Moody’s Investors Service on Tuesday changed its outlook on India’s sovereign ratings to stable from negative. However, it retained the ratings, both on foreign and domestic currencies, at the lowest investment grade. Experts said this would have a beneficial impact on debt allocations by foreign portfolio investors (FPIs) to Indian papers.
“The decision to change the outlook to stable reflects Moody’s view that the downside risks from negative feedback between the real economy and financial system are receding,” said the ratings agency.
Now, Moody’s and Standard & Poor’s have a stable outlook on their ratings on India, while Fitch still has a negative outlook. All three rating agencies have given India the lowest investment grade.
Chief Economic Advisor Krishnamurthy Subramanian told Business Standard that there was ample scope for further re-calibration in Moody’s assessments with several reforms implemented in the financial sector and the prospects for the sector looking better. “It (Moody’s action) is a positive development that incorporates our consistent assessment about the strong fundamentals of the Indian economy,” he said.
The development came close on the heels of finance ministry officials pitching for a ratings upgrade during a meeting with Moody’s on September 30. The agency has now partly accepted the request.
Moody’s had said in the meeting that while India’s fiscal or financial strength, including its debt profile, had materially decreased, it had become less susceptible to event risks.
William Foster, vice president – Sovereign Risk Group of Moody’s, told a TV channel that the outlook was changed to indicate that the economic recovery was getting entrenched. “There are still challenges from the fiscal deficit and debt burden, but the big risk from the financial sector has stabilised,” he said.
In June last year, Moody’s had downgraded India’s sovereign rating by a notch to the lowest investment grade and kept the outlook at negative. Foster said the negative outlook reflected lots of uncertainty that were there due to coronavirus and lockdowns.
On Tuesday, Moody’s said that with higher capital cushions and greater liquidity, banks and non-bank financial institutions posed much lesser risk to the sovereign than the agency had previously anticipated.
While risks stemming from a high debt burden and weak debt affordability remain, Moody’s expects that the economic environment will allow for a gradual reduction of the general government fiscal deficit over the next few years, preventing further deterioration of the sovereign credit profile.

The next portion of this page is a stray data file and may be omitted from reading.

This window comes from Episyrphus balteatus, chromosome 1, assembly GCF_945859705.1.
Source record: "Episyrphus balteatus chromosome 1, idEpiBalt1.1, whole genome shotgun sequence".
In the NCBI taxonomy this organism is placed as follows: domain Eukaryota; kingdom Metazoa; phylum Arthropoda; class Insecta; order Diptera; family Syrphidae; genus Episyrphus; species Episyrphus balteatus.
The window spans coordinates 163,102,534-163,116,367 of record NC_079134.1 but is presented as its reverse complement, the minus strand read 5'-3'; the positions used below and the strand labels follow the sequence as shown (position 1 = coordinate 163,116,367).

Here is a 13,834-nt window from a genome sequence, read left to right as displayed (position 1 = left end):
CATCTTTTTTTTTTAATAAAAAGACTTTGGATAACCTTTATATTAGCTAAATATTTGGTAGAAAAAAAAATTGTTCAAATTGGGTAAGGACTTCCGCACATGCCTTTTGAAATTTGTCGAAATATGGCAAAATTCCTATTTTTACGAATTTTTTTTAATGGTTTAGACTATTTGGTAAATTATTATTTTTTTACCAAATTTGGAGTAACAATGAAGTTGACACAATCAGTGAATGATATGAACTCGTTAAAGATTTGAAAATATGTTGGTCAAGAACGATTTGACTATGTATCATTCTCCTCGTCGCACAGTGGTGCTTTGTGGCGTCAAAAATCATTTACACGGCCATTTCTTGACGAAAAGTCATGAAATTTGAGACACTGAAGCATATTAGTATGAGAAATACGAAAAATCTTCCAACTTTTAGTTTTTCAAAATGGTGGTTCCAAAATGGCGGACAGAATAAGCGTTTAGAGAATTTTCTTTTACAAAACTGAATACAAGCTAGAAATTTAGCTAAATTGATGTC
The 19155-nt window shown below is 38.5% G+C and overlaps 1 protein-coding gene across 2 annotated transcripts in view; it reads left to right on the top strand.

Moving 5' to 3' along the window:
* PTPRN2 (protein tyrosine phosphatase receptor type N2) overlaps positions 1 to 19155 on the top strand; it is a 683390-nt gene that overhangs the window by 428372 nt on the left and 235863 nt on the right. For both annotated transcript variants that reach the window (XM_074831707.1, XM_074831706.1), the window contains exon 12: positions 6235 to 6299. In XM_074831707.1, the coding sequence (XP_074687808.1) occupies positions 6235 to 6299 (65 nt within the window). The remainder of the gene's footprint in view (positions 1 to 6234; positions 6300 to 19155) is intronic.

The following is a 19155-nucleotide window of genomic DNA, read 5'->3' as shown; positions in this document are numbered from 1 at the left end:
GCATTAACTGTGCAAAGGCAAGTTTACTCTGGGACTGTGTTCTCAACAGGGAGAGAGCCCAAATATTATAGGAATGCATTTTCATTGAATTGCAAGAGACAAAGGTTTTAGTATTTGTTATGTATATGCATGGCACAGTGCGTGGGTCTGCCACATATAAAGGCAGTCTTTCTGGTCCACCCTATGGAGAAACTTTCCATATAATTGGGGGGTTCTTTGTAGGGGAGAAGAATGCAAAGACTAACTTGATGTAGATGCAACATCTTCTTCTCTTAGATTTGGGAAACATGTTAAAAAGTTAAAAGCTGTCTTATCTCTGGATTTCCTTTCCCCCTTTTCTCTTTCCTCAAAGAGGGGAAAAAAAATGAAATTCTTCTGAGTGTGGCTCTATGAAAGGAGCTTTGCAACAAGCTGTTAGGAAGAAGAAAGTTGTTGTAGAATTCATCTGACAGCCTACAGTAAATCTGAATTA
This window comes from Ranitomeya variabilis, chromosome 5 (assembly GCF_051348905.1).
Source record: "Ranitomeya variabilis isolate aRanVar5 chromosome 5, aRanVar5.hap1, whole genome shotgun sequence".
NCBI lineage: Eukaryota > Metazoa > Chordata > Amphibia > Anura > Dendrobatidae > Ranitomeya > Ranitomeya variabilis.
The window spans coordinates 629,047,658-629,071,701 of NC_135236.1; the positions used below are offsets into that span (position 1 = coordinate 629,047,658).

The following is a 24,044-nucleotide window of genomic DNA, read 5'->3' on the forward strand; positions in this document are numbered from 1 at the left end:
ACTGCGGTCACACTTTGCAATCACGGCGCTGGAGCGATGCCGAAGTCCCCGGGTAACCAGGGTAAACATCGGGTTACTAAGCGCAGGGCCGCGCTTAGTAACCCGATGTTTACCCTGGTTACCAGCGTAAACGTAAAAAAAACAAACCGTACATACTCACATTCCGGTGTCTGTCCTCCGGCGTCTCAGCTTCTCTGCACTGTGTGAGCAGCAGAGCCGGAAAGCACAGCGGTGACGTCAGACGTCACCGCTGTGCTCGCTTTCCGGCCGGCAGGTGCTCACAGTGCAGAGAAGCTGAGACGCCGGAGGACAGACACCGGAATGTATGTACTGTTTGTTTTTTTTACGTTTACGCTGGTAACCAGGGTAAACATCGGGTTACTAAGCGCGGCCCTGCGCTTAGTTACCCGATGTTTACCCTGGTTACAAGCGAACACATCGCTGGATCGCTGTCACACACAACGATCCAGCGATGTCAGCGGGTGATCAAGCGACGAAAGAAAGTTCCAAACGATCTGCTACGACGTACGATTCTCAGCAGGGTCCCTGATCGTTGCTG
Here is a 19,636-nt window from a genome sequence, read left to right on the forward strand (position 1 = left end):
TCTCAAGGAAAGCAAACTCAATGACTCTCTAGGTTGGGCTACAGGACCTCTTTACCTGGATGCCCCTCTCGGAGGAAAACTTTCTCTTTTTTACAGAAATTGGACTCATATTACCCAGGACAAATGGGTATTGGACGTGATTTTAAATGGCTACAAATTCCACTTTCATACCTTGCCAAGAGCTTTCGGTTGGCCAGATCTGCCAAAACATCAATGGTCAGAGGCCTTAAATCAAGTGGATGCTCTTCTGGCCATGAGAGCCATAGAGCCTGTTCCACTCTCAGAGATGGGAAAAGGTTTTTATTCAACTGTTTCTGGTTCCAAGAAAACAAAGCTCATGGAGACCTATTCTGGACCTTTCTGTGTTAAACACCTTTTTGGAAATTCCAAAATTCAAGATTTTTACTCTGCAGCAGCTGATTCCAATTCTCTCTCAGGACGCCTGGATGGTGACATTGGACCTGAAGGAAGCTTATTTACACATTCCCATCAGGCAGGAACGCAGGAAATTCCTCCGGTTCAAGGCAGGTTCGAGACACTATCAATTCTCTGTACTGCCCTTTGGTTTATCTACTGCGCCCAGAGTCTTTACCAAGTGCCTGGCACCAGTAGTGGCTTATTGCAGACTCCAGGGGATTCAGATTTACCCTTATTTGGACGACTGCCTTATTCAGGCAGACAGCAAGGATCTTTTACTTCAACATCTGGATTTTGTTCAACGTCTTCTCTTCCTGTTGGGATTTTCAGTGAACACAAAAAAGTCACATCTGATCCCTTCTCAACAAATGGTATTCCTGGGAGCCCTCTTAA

Ranen Banerjee, leader of economic advisory services at PwC India, said the Moody’s move should lead to a higher allocation of debt by FPIs to bonds in India. So far as the equity market is concerned, FPIs do not look at ratings. However, it would assure FPIs that foreign exchange risks would subside now and this will have some effect on their allocations to equities in India, he said.
In Moody’s lexicon, India has Baa3 ratings. It said retaining the ratings balances India’s key credit strengths, which include a large and diversified economy with high growth potential, a relatively strong external position, and a stable domestic financing base for government debt, against its principal credit challenges, including low per capita incomes, high general government debt, low debt affordability and more limited government effectiveness.
India’s long-term local-currency (LC) bond ceiling remains unchanged at A2 and its long-term foreign-currency (FC) bond ceiling remains unchanged at A3.
The four-notch gap between the LC ceiling and issuer rating reflects limited political event risk that would significantly disrupt the economy and modest external imbalances, balanced by a large government footprint in the economy and limited predictability and reliability of government policies.
The one-notch gap between the LC and FC ceiling reflects limited external indebtedness and that, despite a history of several forms of capital controls, a debt moratorium remains unlikely.
The rating agency said it could upgrade the ratings if India’s economic growth potential increased materially beyond its expectations, supported by effective implementation of government economic and financial sector reforms that resulted in a significant and sustained pickup in private sector investment.
It could downgrade the rating to junk if there are weaker economic conditions than currently expected that point to lower growth over the medium term and resurgence of financial sector risks.
Think tank ICRIER said since ratings are lagged rather than leading indicators of economic performance, there is a need for the authorities to be prepared to deal with the onslaught of external headwinds blowing our way, rising commodity prices, fragility of global supply chains, tapering of hyper accommodative monetary policy stance in advanced economies and the global contagion of the Evergrande debacle to name a few.